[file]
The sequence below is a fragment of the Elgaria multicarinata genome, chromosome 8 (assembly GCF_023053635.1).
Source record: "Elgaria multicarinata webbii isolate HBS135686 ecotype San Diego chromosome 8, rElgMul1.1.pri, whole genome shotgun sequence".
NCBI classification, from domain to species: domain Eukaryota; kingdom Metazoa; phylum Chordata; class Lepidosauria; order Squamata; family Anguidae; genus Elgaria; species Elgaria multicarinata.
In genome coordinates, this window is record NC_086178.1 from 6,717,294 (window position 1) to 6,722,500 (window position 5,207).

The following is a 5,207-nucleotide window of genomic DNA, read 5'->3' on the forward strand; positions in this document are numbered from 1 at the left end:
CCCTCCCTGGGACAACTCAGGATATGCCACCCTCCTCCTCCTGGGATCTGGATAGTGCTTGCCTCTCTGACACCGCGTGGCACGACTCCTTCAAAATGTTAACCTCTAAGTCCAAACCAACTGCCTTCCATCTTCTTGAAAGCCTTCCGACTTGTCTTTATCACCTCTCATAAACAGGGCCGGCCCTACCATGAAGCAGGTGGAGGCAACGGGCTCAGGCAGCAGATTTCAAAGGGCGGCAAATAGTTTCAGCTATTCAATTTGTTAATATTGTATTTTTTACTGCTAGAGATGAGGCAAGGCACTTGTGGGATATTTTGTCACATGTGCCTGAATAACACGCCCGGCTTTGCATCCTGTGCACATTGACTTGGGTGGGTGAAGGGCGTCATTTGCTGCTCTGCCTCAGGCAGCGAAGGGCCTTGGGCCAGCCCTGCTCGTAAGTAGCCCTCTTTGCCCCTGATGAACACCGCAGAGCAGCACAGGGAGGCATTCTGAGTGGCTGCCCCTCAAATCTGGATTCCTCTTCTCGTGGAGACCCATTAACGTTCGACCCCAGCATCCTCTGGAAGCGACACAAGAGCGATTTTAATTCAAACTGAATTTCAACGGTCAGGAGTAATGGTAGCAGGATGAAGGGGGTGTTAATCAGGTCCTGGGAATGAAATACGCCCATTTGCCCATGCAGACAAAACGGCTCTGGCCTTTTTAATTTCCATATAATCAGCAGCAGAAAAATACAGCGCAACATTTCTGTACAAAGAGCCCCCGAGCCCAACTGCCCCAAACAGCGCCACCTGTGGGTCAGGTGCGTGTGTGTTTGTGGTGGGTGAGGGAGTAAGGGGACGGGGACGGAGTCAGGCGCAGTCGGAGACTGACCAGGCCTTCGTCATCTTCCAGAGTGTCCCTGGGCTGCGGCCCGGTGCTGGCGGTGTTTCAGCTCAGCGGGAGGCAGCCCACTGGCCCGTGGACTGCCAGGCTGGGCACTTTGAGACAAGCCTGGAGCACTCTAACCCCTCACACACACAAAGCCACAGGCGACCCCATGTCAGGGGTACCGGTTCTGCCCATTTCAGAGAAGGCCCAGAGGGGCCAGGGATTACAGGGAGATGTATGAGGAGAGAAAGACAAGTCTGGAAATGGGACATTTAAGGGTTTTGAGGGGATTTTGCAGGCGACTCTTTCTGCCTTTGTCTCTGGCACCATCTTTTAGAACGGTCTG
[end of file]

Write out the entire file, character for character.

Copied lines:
The sequence below is a fragment of the Elgaria multicarinata genome, chromosome 8 (assembly GCF_023053635.1).
Source record: "Elgaria multicarinata webbii isolate HBS135686 ecotype San Diego chromosome 8, rElgMul1.1.pri, whole genome shotgun sequence".
NCBI classification, from domain to species: domain Eukaryota; kingdom Metazoa; phylum Chordata; class Lepidosauria; order Squamata; family Anguidae; genus Elgaria; species Elgaria multicarinata.
In genome coordinates, this window is record NC_086178.1 from 6,717,294 (window position 1) to 6,722,500 (window position 5,207).

The following is a 5,207-nucleotide window of genomic DNA, read 5'->3' on the forward strand; positions in this document are numbered from 1 at the left end:
CCCTCCCTGGGACAACTCAGGATATGCCACCCTCCTCCTCCTGGGATCTGGATAGTGCTTGCCTCTCTGACACCGCGTGGCACGACTCCTTCAAAATGTTAACCTCTAAGTCCAAACCAACTGCCTTCCATCTTCTTGAAAGCCTTCCGACTTGTCTTTATCACCTCTCATAAACAGGGCCGGCCCTACCATGAAGCAGGTGGAGGCAACGGGCTCAGGCAGCAGATTTCAAAGGGCGGCAAATAGTTTCAGCTATTCAATTTGTTAATATTGTATTTTTTACTGCTAGAGATGAGGCAAGGCACTTGTGGGATATTTTGTCACATGTGCCTGAATAACACGCCCGGCTTTGCATCCTGTGCACATTGACTTGGGTGGGTGAAGGGCGTCATTTGCTGCTCTGCCTCAGGCAGCGAAGGGCCTTGGGCCAGCCCTGCTCGTAAGTAGCCCTCTTTGCCCCTGATGAACACCGCAGAGCAGCACAGGGAGGCATTCTGAGTGGCTGCCCCTCAAATCTGGATTCCTCTTCTCGTGGAGACCCATTAACGTTCGACCCCAGCATCCTCTGGAAGCGACACAAGAGCGATTTTAATTCAAACTGAATTTCAACGGTCAGGAGTAATGGTAGCAGGATGAAGGGGGTGTTAATCAGGTCCTGGGAATGAAATACGCCCATTTGCCCATGCAGACAAAACGGCTCTGGCCTTTTTAATTTCCATATAATCAGCAGCAGAAAAATACAGCGCAACATTTCTGTACAAAGAGCCCCCGAGCCCAACTGCCCCAAACAGCGCCACCTGTGGGTCAGGTGCGTGTGTGTTTGTGGTGGGTGAGGGAGTAAGGGGACGGGGACGGAGTCAGGCGCAGTCGGAGACTGACCAGGCCTTCGTCATCTTCCAGAGTGTCCCTGGGCTGCGGCCCGGTGCTGGCGGTGTTTCAGCTCAGCGGGAGGCAGCCCACTGGCCCGTGGACTGCCAGGCTGGGCACTTTGAGACAAGCCTGGAGCACTCTAACCCCTCACACACACAAAGCCACAGGCGACCCCATGTCAGGGGTACCGGTTCTGCCCATTTCAGAGAAGGCCCAGAGGGGCCAGGGATTACAGGGAGATGTATGAGGAGAGAAAGACAAGTCTGGAAATGGGACATTTAAGGGTTTTGAGGGGATTTTGCAGGCGACTCTTTCTGCCTTTGTCTCTGGCACCATCTTTTAGAACGGTCTG